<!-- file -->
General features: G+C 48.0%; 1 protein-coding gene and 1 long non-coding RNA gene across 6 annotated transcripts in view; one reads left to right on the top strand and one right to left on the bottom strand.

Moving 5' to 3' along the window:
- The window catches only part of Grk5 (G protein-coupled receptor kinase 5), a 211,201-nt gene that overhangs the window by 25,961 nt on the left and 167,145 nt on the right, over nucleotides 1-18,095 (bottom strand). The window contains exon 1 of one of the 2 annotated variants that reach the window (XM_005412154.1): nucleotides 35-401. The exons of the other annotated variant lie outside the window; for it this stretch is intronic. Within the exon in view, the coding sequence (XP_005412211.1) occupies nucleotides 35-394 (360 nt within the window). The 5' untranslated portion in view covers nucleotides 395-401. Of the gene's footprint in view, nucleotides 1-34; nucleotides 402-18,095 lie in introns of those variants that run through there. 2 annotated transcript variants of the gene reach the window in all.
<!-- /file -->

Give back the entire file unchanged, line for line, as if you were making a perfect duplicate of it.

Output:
General features: G+C 48.0%; 1 protein-coding gene and 1 long non-coding RNA gene across 6 annotated transcripts in view; one reads left to right on the top strand and one right to left on the bottom strand.

Moving 5' to 3' along the window:
- The window catches only part of Grk5 (G protein-coupled receptor kinase 5), a 211,201-nt gene that overhangs the window by 25,961 nt on the left and 167,145 nt on the right, over nucleotides 1-18,095 (bottom strand). The window contains exon 1 of one of the 2 annotated variants that reach the window (XM_005412154.1): nucleotides 35-401. The exons of the other annotated variant lie outside the window; for it this stretch is intronic. Within the exon in view, the coding sequence (XP_005412211.1) occupies nucleotides 35-394 (360 nt within the window). The 5' untranslated portion in view covers nucleotides 395-401. Of the gene's footprint in view, nucleotides 1-34; nucleotides 402-18,095 lie in introns of those variants that run through there. 2 annotated transcript variants of the gene reach the window in all.